Sunday, July 27, 2008

Automatically recording Create/Update Timestamps with JPA

Now that I am using Bugzilla to track various bugs and enhancements for my projects, I finally got around to addressing this issue of "Provide the ability to record the create/update timestamp." for my stamp objects. This seems simple enough, and most database applications record this information, however by default this is not something that is automated by the JPA frameworks (unlike the Primary Key with the @Id annotation). Let us first examine the ways we could accomplish this:
  1. Provide a database trigger to try and insert the timestamps automatically.
  2. Manually set them (or have each persistent service set them) before performing a persist() operation with an EntityManager.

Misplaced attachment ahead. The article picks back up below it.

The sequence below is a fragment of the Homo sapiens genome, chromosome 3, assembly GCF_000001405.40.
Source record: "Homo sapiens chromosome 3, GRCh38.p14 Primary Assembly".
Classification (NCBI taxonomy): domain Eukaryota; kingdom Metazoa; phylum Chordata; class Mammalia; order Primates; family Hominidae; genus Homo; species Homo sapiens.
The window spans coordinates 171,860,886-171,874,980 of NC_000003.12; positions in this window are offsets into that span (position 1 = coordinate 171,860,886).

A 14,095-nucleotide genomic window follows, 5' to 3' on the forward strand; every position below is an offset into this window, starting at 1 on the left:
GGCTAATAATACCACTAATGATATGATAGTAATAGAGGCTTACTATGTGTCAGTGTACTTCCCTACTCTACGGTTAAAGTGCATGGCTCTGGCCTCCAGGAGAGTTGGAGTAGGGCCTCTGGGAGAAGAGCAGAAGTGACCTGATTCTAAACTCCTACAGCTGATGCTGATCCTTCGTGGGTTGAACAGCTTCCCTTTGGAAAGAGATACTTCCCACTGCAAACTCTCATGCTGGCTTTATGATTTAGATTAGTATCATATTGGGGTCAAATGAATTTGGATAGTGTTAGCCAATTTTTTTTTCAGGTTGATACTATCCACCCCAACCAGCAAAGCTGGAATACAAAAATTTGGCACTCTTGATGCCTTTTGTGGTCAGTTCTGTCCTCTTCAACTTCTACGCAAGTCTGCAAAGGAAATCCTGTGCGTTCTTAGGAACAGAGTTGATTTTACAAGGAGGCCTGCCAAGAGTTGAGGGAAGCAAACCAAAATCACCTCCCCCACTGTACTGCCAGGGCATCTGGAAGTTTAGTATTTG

3. Use aspects to dynamically insert the timestamp.
  4. Provide an EntityListener which automatically sets the creation/modification timestamp at persist time
  5. .

Obviously the first solution is very database specific and is not really tied to the JPA code. The second solution is likely to be error prone and easily missed. The final solution is the best way to handle his. Daniel Pfeifer provides an excellent walkthrough of this technique in his blog here. I have a few comments on this. First off, the concept of an entity listener, does not follow the normal "implement this interface" convention. An entity listener is any POJO class which contains one or more methods in the format:
public void someMethod( Object obj )